The first of these is the use of the term “belief” to describe the measure of conviction which the employee must have as to the existence of a workplace danger before she can invoke the statute’s protections. A “belief” that one faces a particular danger is clearly different from “knowledge” that such a danger exists. Whereas “knowledge,” in common parlance, is a subjective state of certitude as to a fact that is demonstrably true, “belief” is but a firm commitment to or acceptance of the truth of a given proposition, with or without the corresponding ability to prove by any standard that it is true. Though a person cannot “know” what he doubts or cannot prove, he can readily “believe” it, notwithstanding his uncertainties. Therefore, by expressly providing that an employer’s obligation to accommodate an employee under this statute is triggered by the employee’s reasonable “belief” that continued employment in her current position may cause injury to herself or her fetus, the legislature must be found to have intended that pregnant employees should be entitled the statute’s protections even when they cannot prove, by objective, scientific evidence or otherwise, that the dangers they seek to avoid are real and substantial.

In other words, this is a much lower standard for a pregnant employee to meet.


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Today my colleague Chris Engler returns with a post that tackles a recent case that explores what should happen when an employee has exhausted her FMLA leave.  Case closed? Well, not exactly, as Chris explains.  

Most readers have heard the admonition that “No good deed goes unpunished.”  (Readers might be less aware that the phrase was coined by Connecticut’s own former U.S. Representative, Clare Boothe Luce.)

A recent federal decision in Wanamaker v. Town of Westport Board of Education reminds us that this warning is more than just a clever saying.

The plaintiff, an elementary school computer teacher, became pregnant with an expected due date in late April 2009.  Many months into the pregnancy, her  doctor ordered her to bed rest due to complications with her pregnancy.  The school district granted her FMLA leave.

So far, so good.

However, this story took an unfortunate turn after the teacher gave birth in April 2009. Suffice it to say that both the employee and her newborn daughter began to suffer from a number of severe complications and ailments.

As a result of these medical issues, the teacher couldn’t immediately return to work.  In fact, she wasn’t cleared to return to work at all until the following spring, and she ended up missing the rest of that school year.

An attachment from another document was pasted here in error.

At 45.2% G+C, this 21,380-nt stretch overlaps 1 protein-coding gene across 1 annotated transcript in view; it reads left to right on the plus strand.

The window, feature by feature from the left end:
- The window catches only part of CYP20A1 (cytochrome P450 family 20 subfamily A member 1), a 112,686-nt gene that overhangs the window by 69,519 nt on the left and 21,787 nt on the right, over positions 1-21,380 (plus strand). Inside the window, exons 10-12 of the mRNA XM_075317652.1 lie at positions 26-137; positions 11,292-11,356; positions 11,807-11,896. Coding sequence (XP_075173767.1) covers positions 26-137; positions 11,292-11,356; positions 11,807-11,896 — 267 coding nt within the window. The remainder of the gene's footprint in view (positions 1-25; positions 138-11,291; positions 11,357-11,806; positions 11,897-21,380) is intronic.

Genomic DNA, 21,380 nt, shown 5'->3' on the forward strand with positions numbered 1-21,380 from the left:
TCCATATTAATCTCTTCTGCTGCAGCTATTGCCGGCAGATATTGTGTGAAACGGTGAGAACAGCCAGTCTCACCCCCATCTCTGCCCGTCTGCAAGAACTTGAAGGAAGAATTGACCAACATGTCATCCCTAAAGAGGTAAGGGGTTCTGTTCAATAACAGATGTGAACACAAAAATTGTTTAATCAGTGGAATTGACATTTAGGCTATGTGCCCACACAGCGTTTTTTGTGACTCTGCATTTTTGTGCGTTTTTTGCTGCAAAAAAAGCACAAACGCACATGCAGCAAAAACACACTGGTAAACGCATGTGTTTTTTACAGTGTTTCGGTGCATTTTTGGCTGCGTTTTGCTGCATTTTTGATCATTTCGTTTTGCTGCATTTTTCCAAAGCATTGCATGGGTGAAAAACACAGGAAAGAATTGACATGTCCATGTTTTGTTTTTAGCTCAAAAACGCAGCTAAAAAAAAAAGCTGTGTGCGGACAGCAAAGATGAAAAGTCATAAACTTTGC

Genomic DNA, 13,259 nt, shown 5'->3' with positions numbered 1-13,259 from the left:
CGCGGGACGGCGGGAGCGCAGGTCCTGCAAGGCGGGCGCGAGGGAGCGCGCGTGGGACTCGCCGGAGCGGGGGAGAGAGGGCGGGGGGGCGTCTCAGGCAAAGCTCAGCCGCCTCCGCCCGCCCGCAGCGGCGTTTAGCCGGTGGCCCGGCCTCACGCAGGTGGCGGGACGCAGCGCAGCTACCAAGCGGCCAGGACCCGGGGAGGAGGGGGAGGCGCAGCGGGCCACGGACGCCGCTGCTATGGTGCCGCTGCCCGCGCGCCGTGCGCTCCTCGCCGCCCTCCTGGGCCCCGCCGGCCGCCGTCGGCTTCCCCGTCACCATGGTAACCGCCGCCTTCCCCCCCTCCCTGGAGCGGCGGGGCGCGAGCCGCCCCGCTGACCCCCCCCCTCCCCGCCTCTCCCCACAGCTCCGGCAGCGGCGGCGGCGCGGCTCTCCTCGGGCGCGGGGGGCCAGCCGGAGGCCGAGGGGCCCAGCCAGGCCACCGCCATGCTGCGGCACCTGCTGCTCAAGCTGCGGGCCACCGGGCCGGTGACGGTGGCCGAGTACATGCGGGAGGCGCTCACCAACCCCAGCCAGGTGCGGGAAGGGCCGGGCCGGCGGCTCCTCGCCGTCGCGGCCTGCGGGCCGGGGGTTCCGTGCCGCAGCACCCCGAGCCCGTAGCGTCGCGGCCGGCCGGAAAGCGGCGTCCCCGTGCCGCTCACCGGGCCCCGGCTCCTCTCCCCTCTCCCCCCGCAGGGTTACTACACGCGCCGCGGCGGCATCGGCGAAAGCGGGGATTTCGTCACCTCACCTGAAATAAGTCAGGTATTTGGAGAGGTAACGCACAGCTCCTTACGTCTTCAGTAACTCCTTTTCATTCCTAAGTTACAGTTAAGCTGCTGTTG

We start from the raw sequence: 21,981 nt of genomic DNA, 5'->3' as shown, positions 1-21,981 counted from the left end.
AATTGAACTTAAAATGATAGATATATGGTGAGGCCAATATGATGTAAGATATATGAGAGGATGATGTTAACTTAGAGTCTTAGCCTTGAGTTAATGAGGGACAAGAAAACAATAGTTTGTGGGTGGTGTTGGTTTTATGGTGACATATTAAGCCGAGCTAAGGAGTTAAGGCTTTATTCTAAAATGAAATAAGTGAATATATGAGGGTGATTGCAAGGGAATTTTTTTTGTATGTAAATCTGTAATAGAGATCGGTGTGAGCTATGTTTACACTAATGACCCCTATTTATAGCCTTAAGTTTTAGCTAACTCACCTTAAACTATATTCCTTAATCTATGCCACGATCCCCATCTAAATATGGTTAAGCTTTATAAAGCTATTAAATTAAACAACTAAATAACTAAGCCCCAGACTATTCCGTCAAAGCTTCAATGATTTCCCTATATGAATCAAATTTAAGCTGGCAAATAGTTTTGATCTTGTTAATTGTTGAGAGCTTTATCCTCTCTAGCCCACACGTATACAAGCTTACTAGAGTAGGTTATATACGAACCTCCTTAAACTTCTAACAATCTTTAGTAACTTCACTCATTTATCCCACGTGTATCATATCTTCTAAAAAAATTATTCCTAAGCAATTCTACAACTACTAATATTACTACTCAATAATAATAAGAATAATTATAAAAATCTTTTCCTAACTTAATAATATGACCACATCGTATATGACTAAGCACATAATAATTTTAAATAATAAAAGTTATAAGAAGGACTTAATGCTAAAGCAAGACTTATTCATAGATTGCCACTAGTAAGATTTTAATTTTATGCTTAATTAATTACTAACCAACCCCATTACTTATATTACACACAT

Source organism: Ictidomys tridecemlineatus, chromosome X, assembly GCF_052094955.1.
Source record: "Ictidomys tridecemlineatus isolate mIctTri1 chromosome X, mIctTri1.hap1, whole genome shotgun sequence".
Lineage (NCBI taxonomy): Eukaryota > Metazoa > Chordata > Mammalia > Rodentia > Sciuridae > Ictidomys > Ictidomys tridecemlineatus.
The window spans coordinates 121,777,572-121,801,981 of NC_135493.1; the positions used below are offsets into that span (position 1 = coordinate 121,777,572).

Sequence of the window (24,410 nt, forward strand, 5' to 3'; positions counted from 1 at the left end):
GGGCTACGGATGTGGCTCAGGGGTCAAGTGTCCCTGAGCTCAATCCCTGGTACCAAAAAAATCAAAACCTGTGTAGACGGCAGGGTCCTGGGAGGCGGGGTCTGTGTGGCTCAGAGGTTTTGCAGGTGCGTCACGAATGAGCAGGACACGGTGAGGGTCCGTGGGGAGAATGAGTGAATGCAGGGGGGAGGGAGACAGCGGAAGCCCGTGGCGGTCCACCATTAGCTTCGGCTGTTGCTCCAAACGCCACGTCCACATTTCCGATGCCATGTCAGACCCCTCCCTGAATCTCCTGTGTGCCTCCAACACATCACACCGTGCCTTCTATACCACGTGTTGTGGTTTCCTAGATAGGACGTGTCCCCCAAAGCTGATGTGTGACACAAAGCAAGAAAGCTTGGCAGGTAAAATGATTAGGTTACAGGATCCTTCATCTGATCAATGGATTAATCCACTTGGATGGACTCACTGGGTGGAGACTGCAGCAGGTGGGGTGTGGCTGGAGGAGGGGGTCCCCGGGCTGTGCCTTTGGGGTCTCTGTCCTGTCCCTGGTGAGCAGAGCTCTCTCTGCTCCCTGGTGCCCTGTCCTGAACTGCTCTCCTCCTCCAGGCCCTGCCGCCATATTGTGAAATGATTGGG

Here’s where it gets contentious.  

It’s now the summer of 2010.  Ms. Wanamaker has not worked in roughly 16 months.  The school district offered her a job as a regular classroom teacher at her current salary for the 2010-11 school year.  She wanted to be a computer teacher again instead.  Ms. Wanamaker argued that she wasn’t medically able to work as a classroom teacher because it was more physically demanding.

After the school district eventually terminated her for, among other things, job abandonment, Ms. Wanamaker filed suit under the FMLA, the federal Americans with Disabilities Act (“ADA”), and state anti-discrimination laws.

(If the case sounds familiar so far, you’re not having déjà vu.  A number of bloggers (for example, here, here, and here) covered an earlier court ruling in this case that prevented the district from getting a quick win on the FMLA claims.  The issue there was whether the two teaching jobs were equivalent, and all the court said was that they might be.  As it turned out, in the more recent decision, the court neatly sidestepped the issue of whether the two teaching gigs were equivalent under the FMLA.)

Now for the bad news for employers.  This is where the “good deed” quote fits in.


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Last week, Attorney Robin Shea of Employment & Labor Insider proposed 10 rules of etiquette that “will save you from a pregnancy discrimination suit”.  Rule No. 1? Pregnancy is always good news.  Always. Always. Always.

If you haven’t read it, I’ll wait.

There are lots of rules regarding pregnancy that may come into play

Earlier this afternoon, President Obama signed the National Defense Authorization Act of 2010.  By doing so, he approved of several changes to the FMLA .  But before you rip up your existing FMLA policies, the provisions relate to the military-related leaves under the Act.  (H/T Ohio Employer’s Law Blog)  The changes as a whole